Linguistic Landscape of Hong Kong — Alva Jiang

Hong Kong is one of the most important financial centers in the world. Its complicated history, unique way of governance, and high degree of economic freedom altogether contribute to its singularity and affect the use of language in this city. In Hong Kong, its two official languages—Cantonese and English—are most frequently used. No matter where you go, there are always signs written in traditional Chinese and English, denoting its status of being bilingualism. In daily life, people communicate in Cantonese and English interchangeably, depending on different social contexts and environments. Thus, the mixed use of these two languages has shaped a unique linguistic landscape in Hong Kong and serves as a communicative force for Hong Kong community.

In Hong Kong,  traditional Chinese and English are written on every public sign, such as street signs, subway station’s names, airport signs, signs on businesses etc., with Chinese usually appears to be more prominent than English. For example, Figure 1 below shows a typical sign of the subway station—traditional Chinese characters are above the English letters and appear with larger font size. Besides the use in public sectors, bilingual signs are also displayed in some private sectors, such as privately-owned companies, commercial buildings and shopping centers, of which the potential clientele might be English speakers. For example, the directory of the commercial building where I go to work is presented in both Cantonese and English, as shown in Figure 2, which is convenient for English-speaking employees


and clients. Therefore, in Hong Kong, it is easy to tell that both Chinese and English languages have been inscribed in this landscape, and they exist as guidance for both Hong Kong residents and foreign visitors.


Even though both English and traditional Chinese are used in written form, the choice of language in interpersonal communication depends on the social context. For example, in daily life, local Hong Kong people still tend to communicate in Cantonese, no matter to families, to peers or to co-workers. However, in a professional business setting, many people would switch to English speaking mode and use English to give presentations or to write proposals and reports. Besides social context, the frequency of English use is also closely related to the physical location, as English is used more frequently in financially developed areas. For example, in the area where my company is located—Kwun Tang, most conversations that I heard on the way to work are in Cantonese. However, if I travel to Central and Tsim Sha Tsui, the more central and prosperous areas in Hong Kong, I’m usually more exposed to English conversations in the subway or on the street.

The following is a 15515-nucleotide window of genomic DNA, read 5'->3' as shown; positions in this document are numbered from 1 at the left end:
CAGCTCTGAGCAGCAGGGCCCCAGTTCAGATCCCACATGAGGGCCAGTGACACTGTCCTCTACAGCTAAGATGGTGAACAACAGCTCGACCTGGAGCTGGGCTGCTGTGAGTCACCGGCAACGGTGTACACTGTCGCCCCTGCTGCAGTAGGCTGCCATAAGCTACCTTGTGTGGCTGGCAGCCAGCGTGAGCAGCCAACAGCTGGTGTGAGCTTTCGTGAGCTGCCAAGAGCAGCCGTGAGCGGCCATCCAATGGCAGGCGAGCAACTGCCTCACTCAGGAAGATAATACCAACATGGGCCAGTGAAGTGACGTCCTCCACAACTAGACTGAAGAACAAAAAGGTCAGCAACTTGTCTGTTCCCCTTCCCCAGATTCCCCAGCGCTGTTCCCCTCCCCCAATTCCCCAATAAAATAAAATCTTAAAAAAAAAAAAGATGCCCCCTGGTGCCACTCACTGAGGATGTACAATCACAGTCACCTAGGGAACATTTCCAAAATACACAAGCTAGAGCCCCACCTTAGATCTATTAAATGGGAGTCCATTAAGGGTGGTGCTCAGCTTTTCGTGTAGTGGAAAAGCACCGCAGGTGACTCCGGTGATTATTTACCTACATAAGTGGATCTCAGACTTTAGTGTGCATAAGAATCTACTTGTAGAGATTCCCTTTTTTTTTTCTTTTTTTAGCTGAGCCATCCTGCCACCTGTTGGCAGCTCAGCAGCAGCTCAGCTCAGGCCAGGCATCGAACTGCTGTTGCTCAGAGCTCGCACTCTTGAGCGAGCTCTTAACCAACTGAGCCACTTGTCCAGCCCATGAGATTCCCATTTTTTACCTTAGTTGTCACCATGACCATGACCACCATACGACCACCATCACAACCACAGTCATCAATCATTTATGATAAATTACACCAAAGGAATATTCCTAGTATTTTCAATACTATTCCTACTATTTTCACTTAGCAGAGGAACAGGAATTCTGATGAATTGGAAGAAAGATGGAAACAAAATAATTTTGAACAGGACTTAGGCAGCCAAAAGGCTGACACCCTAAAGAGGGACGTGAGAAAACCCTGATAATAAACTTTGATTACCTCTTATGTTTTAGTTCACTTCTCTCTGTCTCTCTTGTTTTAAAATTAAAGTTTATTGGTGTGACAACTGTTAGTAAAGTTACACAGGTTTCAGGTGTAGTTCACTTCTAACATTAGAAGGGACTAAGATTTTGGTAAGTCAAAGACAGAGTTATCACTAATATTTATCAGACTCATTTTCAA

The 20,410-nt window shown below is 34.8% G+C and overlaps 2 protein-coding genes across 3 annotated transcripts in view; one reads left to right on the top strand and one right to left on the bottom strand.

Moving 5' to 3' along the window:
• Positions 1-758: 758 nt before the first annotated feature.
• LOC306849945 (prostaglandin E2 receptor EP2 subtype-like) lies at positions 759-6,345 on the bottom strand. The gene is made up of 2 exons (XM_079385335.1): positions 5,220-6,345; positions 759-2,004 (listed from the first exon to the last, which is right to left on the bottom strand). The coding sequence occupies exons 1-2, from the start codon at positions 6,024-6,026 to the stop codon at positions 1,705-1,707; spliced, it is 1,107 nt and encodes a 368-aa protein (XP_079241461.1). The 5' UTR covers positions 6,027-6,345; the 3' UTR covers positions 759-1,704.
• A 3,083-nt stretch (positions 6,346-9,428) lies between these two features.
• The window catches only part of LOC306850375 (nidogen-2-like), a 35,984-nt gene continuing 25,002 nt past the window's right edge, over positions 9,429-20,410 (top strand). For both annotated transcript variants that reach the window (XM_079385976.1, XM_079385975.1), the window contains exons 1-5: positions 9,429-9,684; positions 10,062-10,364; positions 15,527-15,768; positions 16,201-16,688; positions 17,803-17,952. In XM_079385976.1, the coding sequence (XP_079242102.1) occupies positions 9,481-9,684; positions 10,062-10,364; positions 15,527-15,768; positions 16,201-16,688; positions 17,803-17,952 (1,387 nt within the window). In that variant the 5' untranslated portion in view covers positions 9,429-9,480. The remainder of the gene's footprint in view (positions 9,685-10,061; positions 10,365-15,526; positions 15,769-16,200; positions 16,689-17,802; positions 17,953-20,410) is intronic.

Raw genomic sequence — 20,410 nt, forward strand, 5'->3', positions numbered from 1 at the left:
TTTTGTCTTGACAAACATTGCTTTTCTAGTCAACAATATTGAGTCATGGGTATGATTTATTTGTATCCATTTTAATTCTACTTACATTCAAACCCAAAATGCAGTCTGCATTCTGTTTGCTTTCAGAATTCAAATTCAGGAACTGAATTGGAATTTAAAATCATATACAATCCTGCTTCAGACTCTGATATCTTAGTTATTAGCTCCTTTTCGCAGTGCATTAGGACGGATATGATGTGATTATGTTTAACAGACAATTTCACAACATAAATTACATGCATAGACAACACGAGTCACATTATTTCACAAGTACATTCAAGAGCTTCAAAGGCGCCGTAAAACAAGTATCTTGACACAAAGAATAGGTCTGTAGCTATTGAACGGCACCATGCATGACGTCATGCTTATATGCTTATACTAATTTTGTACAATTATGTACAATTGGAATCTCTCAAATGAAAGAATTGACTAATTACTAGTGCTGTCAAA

In Hong Kong, such linguistic landscape is mainly communicative driven, since bilingualism has both historical and present origins. It emerged in the late twentieth century, the era when Hong Kong became a British colony and was imposed to use English as the sole official language. However, despite of the change of sovereignty and regain of independence in 1997, the establishment of English education and English speaking environment in Hong Kong is still retained. Nowadays, English is being taught in school and used in a professional setting, and it becomes an inseparable part of Hong Kong life. What’s more, with a deluge of financial opportunities, Hong Kong has attracted so many foreign investments to build capital here; and English ended up being an important tool of communication. Given such historical and cosmopolitan reasons, people are gradually adaptive to English and could use it more comfortably, along with Cantonese, for school education, business negotiation and other communicative purposes. The use of English in Hong Kong is to serve ideational consideration more than to “aesthetic” or “symbolic function”, and these terms are defined by Leeman’s article (Leeman and Modan, P336).

All in all, language could be used to serve many different purposes, such as for “commodification” use or “to give a sense of authenticity” (P335). However, in Hong Kong, I feel its linguistic landscape mainly serves as a communicative force; since no matter where you go, English is used as a tool to truly provide convenience to English speakers, instead of being used for superficial purposes, such as a sign of modernism.



Leeman, Jennifer, and Gabriella Modan. “Commodified Language in Chinatown: A Contextualized Approach to Linguistic Landscape.”  Journal of Sociolinguistics, vol. 13, no. 3, 2009, pp. 332-362.

3 Replies to “Linguistic Landscape of Hong Kong — Alva Jiang”

  1. I found your analysis very interesting! I was surprised by how much English is spoken there, from what I had heard Cantonese was almost entirely dominant. I am curious as to if English became used more often as a result of businesses setting up or if English was intentionally used to attract international companies?

  2. Hi! I find it interesting how we have a similar point in the use of language in Hong Kong. I do agree to your point of frequency of English used in financially centered areas compared to more localized area. I also experienced how many of menus at restaurants and cafe in the northern part like Kwan tong doesn’t offer English menu at all.

  3. Hi! There definitely seem to be similarities between Hong Kong and Dublin because they both have two official languages, and this is particularly obvious when looking at street signs. However, the social context doesn’t really come into play in Dublin because everyone just speaks English.

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